Here are free resources about the California Irvine Mission:
- Mission address and phone number
- Mission map
- Missionary blogs
- Facebook groups
- LDS Mission t-shirts and gifts
- List of past mission presidents
- Cultural articles written by returned missionaries
- Survey with RMs
*Other Mission Pages: California LDS Missions.
California Irvine Mission Address
Here’s a recent address for the California Irvine Mission. We try to keep this info up to date, but it’s a good idea to check the address with several sources, including your mission packet or the mission office.
California Irvine Mission
23 Lake Road
Irvine CA, 92604-4579
Phone Number: 1-949-262-1155
Mission President: President Samuel W. Clark Jr.
California Irvine Mission Map
Here’s a link to the mission map for the California Irvine Mission (LDS). To access the official LDS.org map for the Irvine Mission:
California Irvine Missionary Blogs
Here’s a list of LDS missionary blogs for the California Irvine Mission. This list includes the missionary’s name, URL and when their blog was updated.
California Irvine Mission Groups
Here are California Irvine Mission Groups- for LDS missionary moms, returned missionaries, mission presidents and other alumni of the Irvine Mission.
- California Irvine Mission Facebook Group (400 members)
- California Irvine Mission Moms – LDS Group (70 members)
California Irvine Mission T-Shirts
Here are T-shirts for the California Irvine Mission!
Shirt designs include California Irvine Mission logo/emblem shirts and Called to Serve shirts. The shirts make great gifts for pre-missionaries, returned missionaries and missionaries currently serving. LDS Mission shirts come in all sizes: Small, Medium, Large, Extra Large, up to 4XL. The mission designs are printed on white shirts and are shipped to you.
*Simply click on a shirt design to view the details and submit an order. The designs on mission t-shirts may also be printed on other LDS mission gifts, including: California Irvine missionary aprons, Christmas stockings, ties, pillow cases, teddy bears and Christmas ornaments.
California Irvine Mission Presidents
Here’s a list of current and past Mission Presidents of the Irvine LDS Mission.
- 2016-2019, Samuel W. Clark Jr.
- 2013-2016, Von Dean Orgill
California LDS Statistics (2016)
- Church Membership: 773,762
- Missions: 20
- Temples: 7
- Congregations: 1,357
- Family History Centers: 222
Helpful Articles about California
California Irvine Missionary Survey
Here are survey responses from California Irvine RMs, to give you a snapshot into what it’s like to live in the mission.
When did you serve?
- 2013-2015 (Jordan)
What areas did you serve in?
- The whole mission, I moved around a lot! (Jordan)
What were some favorite foods?
- Hapa J’s Man fries, If you are ever in the San Clemente Zone, you have to get them. (Jordan)
What was a funny experience?
- One day I decided I needed to be more happy, and I was going to try to make myself as miserable as possible to make sure that I had to try ever harder. Long story short, I was walking down the street wearing a sweater in 90 degree weather playing “I Am a Child of God” on a Ukulele while the one of the AP’s was trailing me (we were on exchanges). Talked to more people that day than I had even seen in a week. (Jordan)
What was a crazy experience?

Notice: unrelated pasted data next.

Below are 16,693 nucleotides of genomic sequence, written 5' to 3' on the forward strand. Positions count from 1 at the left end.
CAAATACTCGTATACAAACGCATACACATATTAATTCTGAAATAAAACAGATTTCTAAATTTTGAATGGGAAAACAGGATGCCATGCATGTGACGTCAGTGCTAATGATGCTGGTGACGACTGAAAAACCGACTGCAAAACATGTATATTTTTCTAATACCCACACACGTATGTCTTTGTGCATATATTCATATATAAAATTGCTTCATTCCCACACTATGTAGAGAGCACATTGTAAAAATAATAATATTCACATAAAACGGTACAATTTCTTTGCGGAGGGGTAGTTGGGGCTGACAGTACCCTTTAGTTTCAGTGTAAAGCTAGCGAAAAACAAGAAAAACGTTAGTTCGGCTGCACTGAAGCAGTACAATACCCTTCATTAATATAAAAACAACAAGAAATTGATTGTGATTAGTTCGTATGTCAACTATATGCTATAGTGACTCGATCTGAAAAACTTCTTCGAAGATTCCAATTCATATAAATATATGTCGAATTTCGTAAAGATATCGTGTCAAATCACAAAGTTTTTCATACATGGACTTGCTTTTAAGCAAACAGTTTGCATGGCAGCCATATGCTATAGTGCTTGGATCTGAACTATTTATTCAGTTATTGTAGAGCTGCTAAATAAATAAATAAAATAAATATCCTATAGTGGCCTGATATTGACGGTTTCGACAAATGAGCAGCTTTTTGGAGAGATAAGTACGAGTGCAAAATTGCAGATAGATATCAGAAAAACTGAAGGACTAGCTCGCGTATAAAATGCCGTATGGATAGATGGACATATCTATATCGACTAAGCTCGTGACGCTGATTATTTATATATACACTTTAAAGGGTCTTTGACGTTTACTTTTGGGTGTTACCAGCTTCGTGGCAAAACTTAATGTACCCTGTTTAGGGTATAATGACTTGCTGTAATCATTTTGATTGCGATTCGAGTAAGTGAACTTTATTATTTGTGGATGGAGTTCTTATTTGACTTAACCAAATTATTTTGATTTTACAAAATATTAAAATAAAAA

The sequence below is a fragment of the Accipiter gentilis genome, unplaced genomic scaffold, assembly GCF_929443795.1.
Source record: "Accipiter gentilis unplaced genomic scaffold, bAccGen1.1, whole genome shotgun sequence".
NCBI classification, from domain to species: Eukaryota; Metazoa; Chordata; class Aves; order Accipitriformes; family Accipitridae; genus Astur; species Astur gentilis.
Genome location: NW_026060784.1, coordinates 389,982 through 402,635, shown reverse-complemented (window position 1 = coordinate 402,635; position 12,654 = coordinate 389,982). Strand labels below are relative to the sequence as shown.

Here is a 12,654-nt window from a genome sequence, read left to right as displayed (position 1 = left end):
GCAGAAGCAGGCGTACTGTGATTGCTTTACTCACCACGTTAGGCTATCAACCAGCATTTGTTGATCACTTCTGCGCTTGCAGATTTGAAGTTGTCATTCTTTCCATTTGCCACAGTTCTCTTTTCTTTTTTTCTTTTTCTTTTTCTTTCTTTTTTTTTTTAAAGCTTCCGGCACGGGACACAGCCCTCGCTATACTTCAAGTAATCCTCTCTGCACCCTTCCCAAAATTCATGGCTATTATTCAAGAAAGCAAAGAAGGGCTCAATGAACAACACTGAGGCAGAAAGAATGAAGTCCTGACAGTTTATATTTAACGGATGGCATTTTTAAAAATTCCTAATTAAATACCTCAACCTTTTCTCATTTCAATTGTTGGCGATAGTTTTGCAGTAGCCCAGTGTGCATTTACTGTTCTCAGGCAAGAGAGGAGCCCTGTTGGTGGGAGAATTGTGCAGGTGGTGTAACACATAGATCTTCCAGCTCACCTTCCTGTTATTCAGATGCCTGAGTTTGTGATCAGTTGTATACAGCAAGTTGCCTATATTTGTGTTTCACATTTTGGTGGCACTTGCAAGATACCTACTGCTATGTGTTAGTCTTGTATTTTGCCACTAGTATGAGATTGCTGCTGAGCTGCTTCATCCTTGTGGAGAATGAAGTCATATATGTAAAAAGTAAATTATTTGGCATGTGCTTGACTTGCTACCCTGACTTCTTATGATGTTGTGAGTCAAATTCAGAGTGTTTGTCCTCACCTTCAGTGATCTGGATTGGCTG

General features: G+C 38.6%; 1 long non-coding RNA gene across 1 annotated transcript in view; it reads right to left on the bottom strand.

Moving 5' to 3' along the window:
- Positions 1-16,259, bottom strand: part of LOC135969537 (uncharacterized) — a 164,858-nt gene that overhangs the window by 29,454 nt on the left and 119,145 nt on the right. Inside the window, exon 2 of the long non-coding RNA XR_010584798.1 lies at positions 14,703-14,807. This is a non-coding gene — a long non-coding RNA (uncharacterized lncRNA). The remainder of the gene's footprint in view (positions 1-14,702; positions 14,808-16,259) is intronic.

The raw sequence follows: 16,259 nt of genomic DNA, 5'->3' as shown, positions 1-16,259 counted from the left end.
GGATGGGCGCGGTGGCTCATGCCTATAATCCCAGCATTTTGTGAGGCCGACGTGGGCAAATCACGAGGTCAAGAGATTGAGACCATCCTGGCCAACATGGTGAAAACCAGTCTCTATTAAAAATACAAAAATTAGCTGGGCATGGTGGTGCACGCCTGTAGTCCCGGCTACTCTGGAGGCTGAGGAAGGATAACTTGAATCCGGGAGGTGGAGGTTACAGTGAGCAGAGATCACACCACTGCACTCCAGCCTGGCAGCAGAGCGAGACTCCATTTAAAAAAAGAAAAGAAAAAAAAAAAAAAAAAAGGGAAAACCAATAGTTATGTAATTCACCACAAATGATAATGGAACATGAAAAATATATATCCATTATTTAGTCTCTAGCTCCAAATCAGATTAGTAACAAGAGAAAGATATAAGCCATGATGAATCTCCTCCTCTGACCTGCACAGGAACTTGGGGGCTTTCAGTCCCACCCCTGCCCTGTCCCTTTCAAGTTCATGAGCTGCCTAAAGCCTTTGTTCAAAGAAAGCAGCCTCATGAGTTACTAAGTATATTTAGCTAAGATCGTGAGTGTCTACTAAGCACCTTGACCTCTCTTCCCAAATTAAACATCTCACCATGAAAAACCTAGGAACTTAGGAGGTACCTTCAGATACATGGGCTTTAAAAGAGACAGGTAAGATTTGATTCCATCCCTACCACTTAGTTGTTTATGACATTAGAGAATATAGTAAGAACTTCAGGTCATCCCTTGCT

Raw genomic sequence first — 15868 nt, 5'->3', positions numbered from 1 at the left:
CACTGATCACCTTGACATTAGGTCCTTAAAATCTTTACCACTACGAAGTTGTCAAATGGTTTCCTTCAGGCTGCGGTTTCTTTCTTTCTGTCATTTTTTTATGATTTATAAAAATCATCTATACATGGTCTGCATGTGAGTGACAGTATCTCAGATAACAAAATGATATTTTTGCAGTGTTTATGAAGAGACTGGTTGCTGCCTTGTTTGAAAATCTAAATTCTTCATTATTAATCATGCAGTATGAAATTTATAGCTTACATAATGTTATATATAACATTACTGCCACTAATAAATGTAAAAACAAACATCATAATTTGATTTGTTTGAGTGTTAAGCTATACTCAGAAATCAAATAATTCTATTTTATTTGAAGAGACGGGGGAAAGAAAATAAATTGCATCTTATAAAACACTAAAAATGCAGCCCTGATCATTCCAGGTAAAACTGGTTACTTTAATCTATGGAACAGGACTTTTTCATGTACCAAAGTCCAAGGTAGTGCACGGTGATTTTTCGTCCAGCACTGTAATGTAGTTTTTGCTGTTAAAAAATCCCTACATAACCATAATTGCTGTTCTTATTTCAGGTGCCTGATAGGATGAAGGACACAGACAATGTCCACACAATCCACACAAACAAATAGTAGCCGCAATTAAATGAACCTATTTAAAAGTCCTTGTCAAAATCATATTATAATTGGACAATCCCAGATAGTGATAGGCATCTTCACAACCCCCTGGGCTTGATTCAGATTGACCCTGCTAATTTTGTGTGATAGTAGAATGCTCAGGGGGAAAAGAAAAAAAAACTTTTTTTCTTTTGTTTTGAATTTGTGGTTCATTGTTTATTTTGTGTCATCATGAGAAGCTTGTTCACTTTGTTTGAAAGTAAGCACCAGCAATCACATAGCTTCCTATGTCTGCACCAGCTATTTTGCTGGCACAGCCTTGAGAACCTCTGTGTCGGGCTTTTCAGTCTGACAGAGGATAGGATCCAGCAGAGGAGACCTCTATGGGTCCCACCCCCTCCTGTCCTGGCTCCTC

- I made a crazy hat from some old boxes and called it my “Anti-Leadership Hat”. The idea was that I never wanted to be a district leader, or anything higher. So I threatened the AP’s that if they ever called my to be in leadership I would wear the hat to district meetings. Next transfer I was made a district leader, and I wore it… Once. Then I gave up and accepted my fate. (Jordan)
What was a spiritual experience?
- I had been on my mission for a year, and I had not had any baptisms. Only ever had three investigators, and I was in an area that I had been in for five months with the same companion. I had hit a wall and didn’t know what to do. We set up an appointment with a member that fell through. We had no car, nor bikes, and were a 45-minute walk from the apartment when it started raining. And I mean RAINING. My companion had a tiny umbrella that he didn’t want to share and I had naught but my name-tag and tie. At that moment I realized, I don’t have to be mad, or depressed, I can enjoy this wonderful rain as a break form the heat. From that day forward, I would no longer worry about looking like a fool, or a failure. I would work, and pray, and do everything I could, and let go of the things that I could not control. (Jordan)
What are some interesting facts about the Irvine Mission?
- It is one of the smallest missions in the world. There was a large emphasis on service and creativity when I was there. The idea is “if the Lord gave you talents, you need to use them”. Just because you are called to speak one language doesn’t mean you might not have to pick up another! (Jordan)
What was the weather like?
- In the mornings it is almost always overcast, but it clears up around 11am. It can get into the 100’s in the summer and also below freezing in the winter (but that is rare), most of the time it is just kinda warm. (Jordan)
Any things you really like about the area/people?
- All the people I met were nice to talk to. Most are willing to have a normal conversation if you try to start one. People are also willing to let you lend a hand, and that is the best way to find people. (Jordan)
Any packing/clothing advice?
- Light weight clothing is crucial for the summers, but make sure you have a decent coat for the winters, it doesn’t (shouldn’t!) snow, but make sure you can withstand some chilly nights. (Jordan)
What blessings did you receive from serving a mission?
- An increased love for my fellow man and much patience. (Jordan)
What are some skills you gained?
- I learned the very hard skill of striking up conversations with people, and remembering their names. This helps when you run into the same people again. (Jordan)
What do you wish you knew/did at the beginning of your mission?
- That I have the 42 lesson points from Preach My Gospel memorized. Also entering with the expectation that if I wanted anything, it was going to take a lot of work. Numbers are not the reason you go on a mission, it is for the people, numbers are a by-product. (Jordan)